Companies Make Software to Use Internet for Voice Conversations AP Graphic INTERNET TELEPHONE

By EVAN RAMSTAD AP Business Writer NEW YORK (AP) --

Richard Haus has a favorite new trick with his home computer.

He scans a list of people on the screen, picks someone farthest from his San Francisco-area home and clicks on the name. Suddenly, a voice comes through his speakers and they begin to talk.

``I've had a pretty clear connection to Italy,'' Haus said. ``I've talked to people in the Netherlands and lots of different places.''

The beauty is, the conversations don't show up on his long distance bill. Haus is among the first to use the Internet, the global network of computer networks, for phone-like conversations. He and the people he talks to each have bought a software program that turns a voice into digital data and then back at the other end, the same thing long distance companies do with their computers at phone centers.

Two companies just started selling such software and another has plans to this summer. Going a step further, researchers at Cornell University are testing, with other schools and hospitals, software that allows video conferences through the Internet.

But there are many limitations.

The sound quality is not as good as the phone, though it can be with the right sound board inside a PC. In addition, people can't talk simultaneously so conversations end up being like CB radio. And you can only talk with those who use the same kind of software.

While the conversation may be free, the cost of a computer and monthly Internet connection are far higher than a telephone. And, of course, computers aren't nearly as widespread, mobile or easy to use as telephones.

For those reasons, the big long distance companies don't fear a stampede of people making calls through the Internet. Besides, a large portion of the Internet is built on phone networks, thus providing revenue for phone companies.

``It doesn't approach the same level of quality and reliability as you get on the voice network,'' said Patricia Parseghian, a technician at AT&T Corp.'s Bell Labs.

Some experts, noting long distance rates as low as a dime a minute, wonder if the idea will ever take off.

``I don't expect to do my voice communications over the Internet. Just because its technically possible doesn't mean its feasible or justifiable,'' said Howard Anderson, managing director of Yankee Group, a Boston-based consulting and research firm.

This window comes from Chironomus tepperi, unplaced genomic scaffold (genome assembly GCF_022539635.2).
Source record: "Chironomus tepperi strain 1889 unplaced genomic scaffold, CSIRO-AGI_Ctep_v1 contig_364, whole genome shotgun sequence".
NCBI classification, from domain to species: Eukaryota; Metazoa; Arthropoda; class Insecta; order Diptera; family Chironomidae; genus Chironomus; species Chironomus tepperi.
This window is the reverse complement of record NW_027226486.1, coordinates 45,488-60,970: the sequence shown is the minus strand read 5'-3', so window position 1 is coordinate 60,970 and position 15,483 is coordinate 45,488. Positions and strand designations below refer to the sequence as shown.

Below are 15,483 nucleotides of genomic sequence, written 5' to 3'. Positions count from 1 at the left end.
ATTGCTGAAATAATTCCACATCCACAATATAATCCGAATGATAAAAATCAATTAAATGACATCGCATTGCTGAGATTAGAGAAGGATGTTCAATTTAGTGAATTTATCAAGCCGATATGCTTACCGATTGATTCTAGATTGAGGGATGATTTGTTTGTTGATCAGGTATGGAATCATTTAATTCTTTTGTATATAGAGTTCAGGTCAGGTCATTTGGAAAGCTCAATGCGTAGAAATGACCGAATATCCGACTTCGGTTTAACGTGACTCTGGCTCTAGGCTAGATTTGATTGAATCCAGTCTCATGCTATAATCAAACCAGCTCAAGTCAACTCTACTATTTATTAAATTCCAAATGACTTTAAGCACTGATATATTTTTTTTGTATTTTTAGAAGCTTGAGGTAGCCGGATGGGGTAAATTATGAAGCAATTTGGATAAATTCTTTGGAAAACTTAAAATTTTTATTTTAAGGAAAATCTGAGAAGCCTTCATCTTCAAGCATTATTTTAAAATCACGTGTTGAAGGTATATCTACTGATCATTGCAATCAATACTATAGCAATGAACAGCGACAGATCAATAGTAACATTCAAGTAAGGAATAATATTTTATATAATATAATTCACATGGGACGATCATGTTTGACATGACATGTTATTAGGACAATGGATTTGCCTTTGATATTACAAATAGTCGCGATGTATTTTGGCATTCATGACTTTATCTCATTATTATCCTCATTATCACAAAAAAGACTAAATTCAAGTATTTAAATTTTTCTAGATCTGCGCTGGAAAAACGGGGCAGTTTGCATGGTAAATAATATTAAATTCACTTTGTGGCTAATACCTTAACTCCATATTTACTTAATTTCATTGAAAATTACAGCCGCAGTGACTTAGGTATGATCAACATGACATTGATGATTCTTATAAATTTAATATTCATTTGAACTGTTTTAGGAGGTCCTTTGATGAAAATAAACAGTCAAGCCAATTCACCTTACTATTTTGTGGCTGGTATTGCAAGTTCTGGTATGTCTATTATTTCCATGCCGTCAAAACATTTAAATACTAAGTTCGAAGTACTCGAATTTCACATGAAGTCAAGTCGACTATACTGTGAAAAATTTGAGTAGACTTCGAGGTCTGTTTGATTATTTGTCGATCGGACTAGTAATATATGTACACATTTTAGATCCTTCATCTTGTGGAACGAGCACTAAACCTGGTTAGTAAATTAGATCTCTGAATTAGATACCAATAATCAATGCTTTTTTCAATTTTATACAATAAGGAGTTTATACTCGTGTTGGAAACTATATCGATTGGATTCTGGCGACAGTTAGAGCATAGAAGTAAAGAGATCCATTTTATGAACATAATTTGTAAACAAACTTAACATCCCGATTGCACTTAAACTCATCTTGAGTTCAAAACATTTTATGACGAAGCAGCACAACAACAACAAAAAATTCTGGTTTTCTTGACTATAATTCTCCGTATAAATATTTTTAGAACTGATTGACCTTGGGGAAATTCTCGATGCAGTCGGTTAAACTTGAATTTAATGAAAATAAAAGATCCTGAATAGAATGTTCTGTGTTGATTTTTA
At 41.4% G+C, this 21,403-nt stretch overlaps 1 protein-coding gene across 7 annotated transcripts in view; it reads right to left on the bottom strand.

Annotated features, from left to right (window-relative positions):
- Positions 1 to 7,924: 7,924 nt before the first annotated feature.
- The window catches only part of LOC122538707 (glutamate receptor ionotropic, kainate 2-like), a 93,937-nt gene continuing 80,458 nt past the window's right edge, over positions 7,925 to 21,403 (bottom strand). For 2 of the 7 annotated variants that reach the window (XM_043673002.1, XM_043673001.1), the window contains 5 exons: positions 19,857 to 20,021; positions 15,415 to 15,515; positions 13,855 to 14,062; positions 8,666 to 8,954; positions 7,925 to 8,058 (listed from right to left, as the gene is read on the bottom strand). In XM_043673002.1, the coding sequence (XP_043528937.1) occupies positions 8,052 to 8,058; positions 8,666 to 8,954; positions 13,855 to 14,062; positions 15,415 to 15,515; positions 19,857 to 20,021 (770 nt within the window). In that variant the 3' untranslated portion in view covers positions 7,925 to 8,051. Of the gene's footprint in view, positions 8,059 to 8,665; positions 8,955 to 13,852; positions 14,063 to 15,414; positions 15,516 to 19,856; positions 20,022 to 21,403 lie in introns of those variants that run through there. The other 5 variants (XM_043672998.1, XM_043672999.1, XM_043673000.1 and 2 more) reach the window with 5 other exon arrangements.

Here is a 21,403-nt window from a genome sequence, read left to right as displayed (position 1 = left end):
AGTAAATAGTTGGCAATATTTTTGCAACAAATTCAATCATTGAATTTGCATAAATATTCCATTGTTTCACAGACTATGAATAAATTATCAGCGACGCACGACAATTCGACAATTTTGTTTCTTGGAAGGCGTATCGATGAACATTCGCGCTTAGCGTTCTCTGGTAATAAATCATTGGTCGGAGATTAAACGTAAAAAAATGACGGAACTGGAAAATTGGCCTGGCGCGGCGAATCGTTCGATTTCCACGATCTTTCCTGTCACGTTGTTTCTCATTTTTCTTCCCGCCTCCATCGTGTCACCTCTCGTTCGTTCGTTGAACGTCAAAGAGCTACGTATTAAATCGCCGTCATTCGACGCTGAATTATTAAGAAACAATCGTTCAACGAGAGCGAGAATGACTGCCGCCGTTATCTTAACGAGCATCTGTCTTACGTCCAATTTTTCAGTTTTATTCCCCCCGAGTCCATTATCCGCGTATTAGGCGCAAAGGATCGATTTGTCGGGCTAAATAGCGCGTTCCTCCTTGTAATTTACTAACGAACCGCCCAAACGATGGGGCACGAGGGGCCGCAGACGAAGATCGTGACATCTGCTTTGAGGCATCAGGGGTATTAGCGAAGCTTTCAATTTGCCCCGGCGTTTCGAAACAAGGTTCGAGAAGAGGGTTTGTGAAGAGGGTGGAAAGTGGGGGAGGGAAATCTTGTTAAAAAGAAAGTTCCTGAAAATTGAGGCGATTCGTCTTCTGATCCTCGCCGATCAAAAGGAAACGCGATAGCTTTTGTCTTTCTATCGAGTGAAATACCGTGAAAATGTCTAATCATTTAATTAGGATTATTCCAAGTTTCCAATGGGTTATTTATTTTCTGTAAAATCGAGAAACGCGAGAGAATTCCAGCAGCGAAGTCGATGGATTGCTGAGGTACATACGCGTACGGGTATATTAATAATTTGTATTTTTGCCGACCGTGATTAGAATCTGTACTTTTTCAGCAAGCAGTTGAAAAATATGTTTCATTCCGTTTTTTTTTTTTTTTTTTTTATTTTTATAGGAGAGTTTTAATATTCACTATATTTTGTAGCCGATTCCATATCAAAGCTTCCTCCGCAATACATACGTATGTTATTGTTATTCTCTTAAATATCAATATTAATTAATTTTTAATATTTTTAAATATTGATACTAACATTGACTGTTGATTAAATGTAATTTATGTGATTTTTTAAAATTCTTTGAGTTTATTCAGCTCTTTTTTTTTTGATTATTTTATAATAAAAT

But it may appeal to people who already own PCs and have Internet connections, such as parents with children at college or companies with offices overseas.

Martin Horton of Fort Worth, Texas, said he would like to use it to converse with his parents in England but, since they don't have a PC, will aim for his son and daughter in the Northeast.

``At the moment, it's a novelty,'' Horton said. ``I'm trying to introduce my friends to it.''

Both Horton and Haus were test users of Internet Phone, a new program by VocalTec Inc. of Northvale, N.J.

The $50 software works with personal computers that run Microsoft Corp.'s Windows operating system. It has been marketed through the Internet for the past month but the company on Tuesday announced it would soon be bundled with modems by Motorola Inc. and audio chips by Cirrus Logic Inc.

Electric Magic Inc. of San Francisco has developed a similar program, called Net Phone, for owners of Apple Macintosh computers. It costs about $85 for two copies and demonstration versions are available on the Internet.

But Internet Phone and Net Phone don't work with each other, meaning a Mac owner can't converse with someone who owns a Windows PC.

By June, Camelot Corp. of Dallas plans to sell Pick, a Windows program it touts as capable of better sound and having both people speak simultaneously.

Cornell's researchers are gradually improving the video conferencing product, known as CU-SeeMe, to license to companies that will commercialize it. Dick Cogger, who leads the CU-SeeMe project team at Cornell, said early demand for such products will be among people who can accept technical difficulties.

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